Papuan Bay’s at Risk
Dozens of structures, shops, and illegal stalls are mushrooming on the shores of Youtefa Bay in Jayapura, Papua, which is a protected forest zone. Mangrove forests are cut, land is filled and zoned. A number of Papuan officials are allegedly the owners of structures on the Holtekamp Beach area. The rowing venue construction project for the National Sports Week (PON), to be held next year, is believed to not have a permit. The environmental damage is increasingly threatening the sustainability of the waters and mangrove forests’ ecosystem, and the lives of the community on the shores of Youtefa Bay. This report is written in cooperation of Tempo magazine, Tempo Institute, and Jubi.co.id.
BANNERS flutter in front of a site by the intersection of Abepura-Keerom road near the Holtekamp Beach in Jayapura, Papua, in the middle of August. On the site is what seems like an unfinished bungalow, but already equipped with electricity. Its walls are adorned with birds of paradise images, and the roof is green. Across from the building are rows of traders’ stalls.
That structure and the site, measuring about a hectare, is closed to the public. A guard said the building is owned by Papua Deputy Governor Klemen Tinal. “It’s a personal property,” the guard said. Origenes Meraudje, village head of Enggros in the Abepura District, confirmed that the bungalow on Holtekamp beach, which is near his village, is owned by Klemen Tinal. “That location used to be a sago and coconut village,” Meraudje said on Thursday, August 20.
Klemen Tinal declined to answer when asked about the status of his building on the site by Holtekamp Beach. He swiftly walked past when door-stopped on the 75th celebration of Indonesia’s independence at Sasana Krida, Jayapura, on August 17. “What construction?” Klemen retorted while walking towards the first floor of the Papua gubernatorial office to follow the live broadcast of the independence ceremony from Jakarta.
A week after the independence celebration, a large party was held at the bungalow. Billboards with congratulatory wishes for Klemen’s 50th birthday were displayed in front of the building. People overflowed the roads by Holtekamp Beach to enjoy the party. There was a photo of Klemen next to Papua Governor Lukas Enembe and acting Regional Secretary M. Ridwan Rumasukun. The guests filled the site on and around the bungalow, entertained by singing and traditional dances by the Saireri Bhayangkara I Jayapura Art Studio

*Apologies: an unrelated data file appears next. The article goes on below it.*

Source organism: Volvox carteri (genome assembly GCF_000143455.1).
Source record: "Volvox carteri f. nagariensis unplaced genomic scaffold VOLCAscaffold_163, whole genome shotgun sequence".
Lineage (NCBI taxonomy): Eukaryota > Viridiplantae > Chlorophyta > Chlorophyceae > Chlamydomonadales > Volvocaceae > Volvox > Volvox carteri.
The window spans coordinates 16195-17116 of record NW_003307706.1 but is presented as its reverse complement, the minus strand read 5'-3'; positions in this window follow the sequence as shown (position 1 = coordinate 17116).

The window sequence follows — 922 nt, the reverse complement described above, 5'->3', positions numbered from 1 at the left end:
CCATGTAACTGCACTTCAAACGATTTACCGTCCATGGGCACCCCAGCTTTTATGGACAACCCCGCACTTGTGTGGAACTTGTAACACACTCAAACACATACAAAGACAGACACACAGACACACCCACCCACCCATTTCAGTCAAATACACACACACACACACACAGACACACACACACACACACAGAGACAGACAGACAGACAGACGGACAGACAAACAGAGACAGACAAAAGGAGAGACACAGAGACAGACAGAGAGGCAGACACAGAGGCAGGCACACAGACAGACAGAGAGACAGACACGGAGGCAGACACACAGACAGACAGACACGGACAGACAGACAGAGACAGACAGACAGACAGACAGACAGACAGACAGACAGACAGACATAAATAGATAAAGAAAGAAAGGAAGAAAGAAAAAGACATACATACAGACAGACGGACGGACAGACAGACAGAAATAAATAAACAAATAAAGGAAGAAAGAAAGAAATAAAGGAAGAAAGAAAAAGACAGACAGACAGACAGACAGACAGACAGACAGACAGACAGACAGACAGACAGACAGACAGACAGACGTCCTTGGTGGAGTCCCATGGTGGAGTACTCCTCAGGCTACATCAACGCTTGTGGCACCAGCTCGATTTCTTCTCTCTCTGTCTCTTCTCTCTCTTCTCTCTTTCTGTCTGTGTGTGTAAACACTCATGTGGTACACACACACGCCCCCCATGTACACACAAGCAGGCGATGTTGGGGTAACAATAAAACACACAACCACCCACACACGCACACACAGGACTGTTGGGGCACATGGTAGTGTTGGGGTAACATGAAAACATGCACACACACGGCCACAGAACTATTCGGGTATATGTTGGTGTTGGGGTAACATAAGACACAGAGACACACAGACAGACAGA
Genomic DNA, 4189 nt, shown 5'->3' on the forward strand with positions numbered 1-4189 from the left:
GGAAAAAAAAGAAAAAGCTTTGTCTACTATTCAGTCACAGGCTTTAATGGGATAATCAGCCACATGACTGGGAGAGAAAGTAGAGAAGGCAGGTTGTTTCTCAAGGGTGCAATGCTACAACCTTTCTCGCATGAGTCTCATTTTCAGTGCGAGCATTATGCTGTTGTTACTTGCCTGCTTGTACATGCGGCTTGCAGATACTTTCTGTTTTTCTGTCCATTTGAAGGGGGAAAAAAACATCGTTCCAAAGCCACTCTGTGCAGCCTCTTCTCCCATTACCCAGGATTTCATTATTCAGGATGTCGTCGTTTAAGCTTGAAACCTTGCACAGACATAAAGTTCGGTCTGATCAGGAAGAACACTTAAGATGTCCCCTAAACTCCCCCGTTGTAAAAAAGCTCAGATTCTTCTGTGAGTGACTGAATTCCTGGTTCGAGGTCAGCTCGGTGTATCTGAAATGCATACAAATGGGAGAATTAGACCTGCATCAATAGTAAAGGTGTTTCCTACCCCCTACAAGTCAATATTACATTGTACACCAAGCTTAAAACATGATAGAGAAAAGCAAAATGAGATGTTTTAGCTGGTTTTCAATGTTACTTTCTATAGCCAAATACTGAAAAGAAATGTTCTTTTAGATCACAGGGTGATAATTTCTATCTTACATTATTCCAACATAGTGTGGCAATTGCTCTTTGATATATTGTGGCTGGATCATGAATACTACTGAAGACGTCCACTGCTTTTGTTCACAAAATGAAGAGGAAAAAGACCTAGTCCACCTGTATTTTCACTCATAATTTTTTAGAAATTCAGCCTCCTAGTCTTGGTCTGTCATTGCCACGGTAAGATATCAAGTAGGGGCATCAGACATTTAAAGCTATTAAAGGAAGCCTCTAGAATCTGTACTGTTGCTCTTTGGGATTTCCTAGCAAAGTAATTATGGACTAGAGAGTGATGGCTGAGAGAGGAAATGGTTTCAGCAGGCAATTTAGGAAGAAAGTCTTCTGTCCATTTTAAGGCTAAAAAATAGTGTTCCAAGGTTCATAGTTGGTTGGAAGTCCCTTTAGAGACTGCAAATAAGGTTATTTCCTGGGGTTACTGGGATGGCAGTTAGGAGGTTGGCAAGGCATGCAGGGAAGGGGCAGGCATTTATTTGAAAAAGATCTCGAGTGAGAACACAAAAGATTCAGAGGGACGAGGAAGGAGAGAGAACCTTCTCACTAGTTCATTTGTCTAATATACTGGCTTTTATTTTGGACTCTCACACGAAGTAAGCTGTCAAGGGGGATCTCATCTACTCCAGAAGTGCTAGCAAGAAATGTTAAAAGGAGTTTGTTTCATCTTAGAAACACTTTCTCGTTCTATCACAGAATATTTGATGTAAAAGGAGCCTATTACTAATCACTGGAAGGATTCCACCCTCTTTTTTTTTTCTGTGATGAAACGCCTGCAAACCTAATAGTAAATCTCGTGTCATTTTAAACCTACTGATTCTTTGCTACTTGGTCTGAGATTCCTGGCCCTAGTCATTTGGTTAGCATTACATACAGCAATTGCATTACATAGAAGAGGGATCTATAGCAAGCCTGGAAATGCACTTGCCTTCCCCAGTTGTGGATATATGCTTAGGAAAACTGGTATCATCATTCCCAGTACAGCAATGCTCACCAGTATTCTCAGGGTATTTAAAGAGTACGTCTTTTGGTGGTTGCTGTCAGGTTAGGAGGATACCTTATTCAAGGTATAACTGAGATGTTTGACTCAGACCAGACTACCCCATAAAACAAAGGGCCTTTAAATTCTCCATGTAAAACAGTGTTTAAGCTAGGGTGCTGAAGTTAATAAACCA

Vendors also enjoyed a windfall. On the roadside, there were at least 100 shops. One of them said traders there were moved from the main road of Abepura-Keerom. They pay monthly rent of Rp500,000, but have to build their own stalls. “The mayor allows construction here, as long as it is not near electricity poles and the road,” she said.
The land along the Youtefa Bay, including the road that crosses Holtekamp Beach, is part of Papua’s protected forest zone. That route is connected by the Youtefa Bridge until the Jayapura ring road, which all are within the Papuan protected forest zone. The Regional Regulation No. 1/2014 regarding the 2013-2033 spatial planning zone rules that Jayapura City’s protected forest zone measures 6,634 hectares. This area includes the protected forests of Abepura, Bougenville (Muara Tami), and Youtefa Bay.
Youtefa Bay used to be an eco-tourism park. Its status was changed into a protected forest and eco-tourism park in 2019, after the construction of the Youtefa Bridge which connects Holtekamp Beach and the ring road towards Jayapura. Areas on both sides of the road, which is 500 meters wide, are also part of the protected forest zone. Meanwhile, the waters at the bay are part of the Youtefa Bay eco-tourism park zone.
Project development in Youtefa-Hamadi protected forest on the shore of Holtekamp Beach, Jayapura, Papua, last July./Jubi/Tempo/Engel Wally
The increased accessibility of the Hamadi-Holtekamp route crossing the Youtefa Bay protected forest location worsened land encroachment in that area. Some of the land has already been plotted by piling it with corals. One of those plots has a sign saying “The GBDP Church of Jayapura’s Holtekamp Beach Marguni Congregation will be Built Here.”